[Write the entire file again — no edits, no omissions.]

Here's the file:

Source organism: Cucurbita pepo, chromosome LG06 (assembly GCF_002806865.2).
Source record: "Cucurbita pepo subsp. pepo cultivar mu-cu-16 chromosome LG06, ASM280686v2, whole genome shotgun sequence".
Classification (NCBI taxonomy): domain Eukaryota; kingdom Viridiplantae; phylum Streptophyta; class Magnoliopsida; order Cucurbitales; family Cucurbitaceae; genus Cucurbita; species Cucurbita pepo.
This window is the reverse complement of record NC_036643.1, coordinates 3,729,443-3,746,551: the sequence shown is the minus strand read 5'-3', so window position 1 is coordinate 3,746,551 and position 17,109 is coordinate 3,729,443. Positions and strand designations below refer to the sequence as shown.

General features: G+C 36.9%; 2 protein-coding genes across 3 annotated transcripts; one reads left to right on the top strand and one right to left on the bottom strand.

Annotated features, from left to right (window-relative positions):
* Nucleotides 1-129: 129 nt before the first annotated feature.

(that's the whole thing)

Source organism: Cucurbita pepo, chromosome LG06 (assembly GCF_002806865.2).
Source record: "Cucurbita pepo subsp. pepo cultivar mu-cu-16 chromosome LG06, ASM280686v2, whole genome shotgun sequence".
Classification (NCBI taxonomy): domain Eukaryota; kingdom Viridiplantae; phylum Streptophyta; class Magnoliopsida; order Cucurbitales; family Cucurbitaceae; genus Cucurbita; species Cucurbita pepo.
This window is the reverse complement of record NC_036643.1, coordinates 3,729,443-3,746,551: the sequence shown is the minus strand read 5'-3', so window position 1 is coordinate 3,746,551 and position 17,109 is coordinate 3,729,443. Positions and strand designations below refer to the sequence as shown.

General features: G+C 36.9%; 2 protein-coding genes across 3 annotated transcripts; one reads left to right on the top strand and one right to left on the bottom strand.

Annotated features, from left to right (window-relative positions):
* Nucleotides 1-129: 129 nt before the first annotated feature.